Students in the Wikipedia Education Program in the United States and Canada improved article quality on the English Wikipedia by an average of 88 percent during Spring 2012, according to new research conducted by Luis Campos, an external data analyst. In the Wikipedia Education Program, professors assign their students to improve course-related articles, with support from Wikipedia Ambassadors who help students learn the basics of Wikipedia editing.
Experienced Wikipedia editors evaluated a random sample of articles students worked on as part of the Wikipedia Education Program in the United States and Canada in Spring 2012. The metric evaluators used, with assessment areas for comprehensiveness, sourcing, neutrality, readability, formatting, and illustrations, on a 26-point scale, is based on the Wikipedia 1.0 metric used across English Wikipedia. Evaluators provided two ratings, one for the article quality immediately prior to the first edit the student made, and one after the class had wrapped up their work; reviewers also used the same metric to evaluate articles that students created from scratch. A total of 124 articles formed the sample. Altogether (counting both new and pre-existing articles), articles improved on average 6.5 points, from 7.4 to 13.98 points on the 26-point scale. The graph below shows the quality distribution of articles before students worked on them (in blue), and the quality distributions of articles after students worked on them (in red).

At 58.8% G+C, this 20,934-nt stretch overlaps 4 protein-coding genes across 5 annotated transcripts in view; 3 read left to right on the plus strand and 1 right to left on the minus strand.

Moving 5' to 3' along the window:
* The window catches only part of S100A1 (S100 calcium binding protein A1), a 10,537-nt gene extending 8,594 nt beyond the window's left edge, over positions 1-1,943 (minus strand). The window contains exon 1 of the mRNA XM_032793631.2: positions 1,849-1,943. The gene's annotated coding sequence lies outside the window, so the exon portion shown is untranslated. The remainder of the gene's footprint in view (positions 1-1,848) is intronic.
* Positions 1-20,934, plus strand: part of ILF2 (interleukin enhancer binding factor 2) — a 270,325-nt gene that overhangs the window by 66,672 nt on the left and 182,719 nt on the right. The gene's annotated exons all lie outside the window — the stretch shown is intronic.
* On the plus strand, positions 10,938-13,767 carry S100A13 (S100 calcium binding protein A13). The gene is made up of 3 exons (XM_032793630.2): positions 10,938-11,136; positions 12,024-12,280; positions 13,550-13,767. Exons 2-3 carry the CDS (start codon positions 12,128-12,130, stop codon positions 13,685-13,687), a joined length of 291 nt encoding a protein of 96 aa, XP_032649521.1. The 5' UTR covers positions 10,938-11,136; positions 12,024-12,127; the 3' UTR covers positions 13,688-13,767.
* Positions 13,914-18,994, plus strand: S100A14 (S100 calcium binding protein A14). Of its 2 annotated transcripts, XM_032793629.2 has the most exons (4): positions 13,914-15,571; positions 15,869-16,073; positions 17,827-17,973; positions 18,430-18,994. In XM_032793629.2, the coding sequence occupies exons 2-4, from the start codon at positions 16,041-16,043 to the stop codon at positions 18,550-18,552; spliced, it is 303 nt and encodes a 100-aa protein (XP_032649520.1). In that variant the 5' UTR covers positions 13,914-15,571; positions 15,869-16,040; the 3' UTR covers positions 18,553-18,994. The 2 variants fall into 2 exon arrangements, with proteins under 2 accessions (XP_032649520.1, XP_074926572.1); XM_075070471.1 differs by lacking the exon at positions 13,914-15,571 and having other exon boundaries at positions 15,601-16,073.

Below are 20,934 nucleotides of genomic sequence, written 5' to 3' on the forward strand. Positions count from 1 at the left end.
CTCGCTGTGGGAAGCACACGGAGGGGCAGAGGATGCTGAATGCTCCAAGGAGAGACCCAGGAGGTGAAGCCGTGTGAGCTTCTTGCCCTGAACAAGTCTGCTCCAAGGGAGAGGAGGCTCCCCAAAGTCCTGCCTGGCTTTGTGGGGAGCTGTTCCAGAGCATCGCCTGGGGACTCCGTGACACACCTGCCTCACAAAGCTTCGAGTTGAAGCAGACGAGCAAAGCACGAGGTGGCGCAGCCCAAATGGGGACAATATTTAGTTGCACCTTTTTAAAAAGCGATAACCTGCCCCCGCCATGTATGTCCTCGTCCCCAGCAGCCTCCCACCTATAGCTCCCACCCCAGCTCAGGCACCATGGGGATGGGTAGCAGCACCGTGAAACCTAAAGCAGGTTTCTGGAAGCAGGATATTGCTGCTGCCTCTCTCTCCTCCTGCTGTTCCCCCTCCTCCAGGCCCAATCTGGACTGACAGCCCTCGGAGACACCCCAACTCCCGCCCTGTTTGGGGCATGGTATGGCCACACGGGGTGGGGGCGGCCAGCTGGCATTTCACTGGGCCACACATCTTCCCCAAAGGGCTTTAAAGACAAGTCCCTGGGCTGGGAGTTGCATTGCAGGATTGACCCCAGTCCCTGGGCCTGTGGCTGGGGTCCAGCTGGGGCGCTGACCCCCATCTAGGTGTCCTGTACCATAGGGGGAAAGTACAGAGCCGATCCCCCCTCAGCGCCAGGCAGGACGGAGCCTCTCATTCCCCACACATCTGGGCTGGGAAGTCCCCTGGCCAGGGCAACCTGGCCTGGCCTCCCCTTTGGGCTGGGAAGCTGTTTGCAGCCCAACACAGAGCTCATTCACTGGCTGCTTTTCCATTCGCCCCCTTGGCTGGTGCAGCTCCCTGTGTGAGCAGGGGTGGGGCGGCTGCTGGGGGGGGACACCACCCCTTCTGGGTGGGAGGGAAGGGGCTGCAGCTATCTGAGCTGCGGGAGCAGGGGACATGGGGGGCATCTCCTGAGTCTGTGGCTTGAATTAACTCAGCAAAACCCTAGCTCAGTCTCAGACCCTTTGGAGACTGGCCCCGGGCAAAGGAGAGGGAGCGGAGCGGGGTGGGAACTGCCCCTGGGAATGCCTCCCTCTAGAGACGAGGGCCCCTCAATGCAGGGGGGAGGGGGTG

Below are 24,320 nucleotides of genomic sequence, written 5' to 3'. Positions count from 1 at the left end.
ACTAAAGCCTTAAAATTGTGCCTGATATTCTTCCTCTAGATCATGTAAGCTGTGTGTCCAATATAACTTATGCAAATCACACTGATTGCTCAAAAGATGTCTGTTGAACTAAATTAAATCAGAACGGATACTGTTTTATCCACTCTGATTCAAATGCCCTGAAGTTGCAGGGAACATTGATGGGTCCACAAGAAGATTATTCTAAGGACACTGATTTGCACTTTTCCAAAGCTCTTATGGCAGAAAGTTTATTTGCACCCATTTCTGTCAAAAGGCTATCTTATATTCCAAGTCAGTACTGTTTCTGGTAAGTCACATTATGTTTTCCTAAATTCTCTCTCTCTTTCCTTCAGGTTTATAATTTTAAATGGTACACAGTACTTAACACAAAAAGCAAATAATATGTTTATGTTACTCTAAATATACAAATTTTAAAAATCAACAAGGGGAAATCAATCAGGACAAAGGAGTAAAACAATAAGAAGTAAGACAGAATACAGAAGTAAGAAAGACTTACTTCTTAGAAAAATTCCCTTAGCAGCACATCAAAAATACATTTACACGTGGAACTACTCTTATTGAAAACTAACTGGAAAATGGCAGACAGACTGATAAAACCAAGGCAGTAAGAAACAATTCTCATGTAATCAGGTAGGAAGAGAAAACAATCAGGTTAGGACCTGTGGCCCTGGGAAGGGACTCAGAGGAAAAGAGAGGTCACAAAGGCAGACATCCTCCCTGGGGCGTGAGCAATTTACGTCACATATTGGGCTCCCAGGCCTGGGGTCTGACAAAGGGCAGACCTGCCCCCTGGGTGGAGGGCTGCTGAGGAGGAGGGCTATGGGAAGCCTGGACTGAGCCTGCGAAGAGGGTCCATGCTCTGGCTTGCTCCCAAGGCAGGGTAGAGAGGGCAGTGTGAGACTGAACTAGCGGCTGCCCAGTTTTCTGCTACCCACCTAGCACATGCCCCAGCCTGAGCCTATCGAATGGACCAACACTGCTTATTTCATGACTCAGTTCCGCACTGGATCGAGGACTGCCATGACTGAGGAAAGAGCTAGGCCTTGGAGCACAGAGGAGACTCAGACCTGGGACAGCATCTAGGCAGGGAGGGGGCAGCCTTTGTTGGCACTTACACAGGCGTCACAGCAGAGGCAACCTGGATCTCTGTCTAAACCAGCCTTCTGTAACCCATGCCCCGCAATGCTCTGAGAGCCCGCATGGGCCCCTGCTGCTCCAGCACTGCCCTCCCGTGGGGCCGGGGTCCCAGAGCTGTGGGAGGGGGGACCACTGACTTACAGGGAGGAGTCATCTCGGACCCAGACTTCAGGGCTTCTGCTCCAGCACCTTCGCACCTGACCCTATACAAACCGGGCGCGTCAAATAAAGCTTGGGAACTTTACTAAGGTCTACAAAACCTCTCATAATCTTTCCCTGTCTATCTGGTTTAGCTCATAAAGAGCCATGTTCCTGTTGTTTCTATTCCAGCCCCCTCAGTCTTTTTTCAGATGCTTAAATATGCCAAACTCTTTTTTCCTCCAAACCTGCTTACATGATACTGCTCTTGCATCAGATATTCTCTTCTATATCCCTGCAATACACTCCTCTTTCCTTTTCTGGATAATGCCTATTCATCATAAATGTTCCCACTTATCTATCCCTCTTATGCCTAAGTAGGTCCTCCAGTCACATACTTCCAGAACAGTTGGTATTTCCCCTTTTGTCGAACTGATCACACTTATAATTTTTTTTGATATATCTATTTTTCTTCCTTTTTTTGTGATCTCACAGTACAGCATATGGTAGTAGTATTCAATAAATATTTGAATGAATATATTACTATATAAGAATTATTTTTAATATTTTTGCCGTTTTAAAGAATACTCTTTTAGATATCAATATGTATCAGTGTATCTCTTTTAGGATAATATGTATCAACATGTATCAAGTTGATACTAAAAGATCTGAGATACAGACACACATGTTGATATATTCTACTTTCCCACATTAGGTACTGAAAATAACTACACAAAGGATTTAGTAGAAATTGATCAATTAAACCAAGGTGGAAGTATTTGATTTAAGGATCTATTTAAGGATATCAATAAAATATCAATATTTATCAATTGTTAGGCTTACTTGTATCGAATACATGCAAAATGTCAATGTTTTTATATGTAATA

The 124-article sample included 82 existing articles and 42 new articles created by students. Existing articles improved 2.94 points on average, from 11.26 to 14.2, with the most improved article improving by 10.25 points. An example of such an article that a student improved is the article on vocabulary development. You can see the versions prior to students’ first edits and the status it was after the class finished. The graph below shows the distribution of pre-existing articles before (blue) and after (red) student work.
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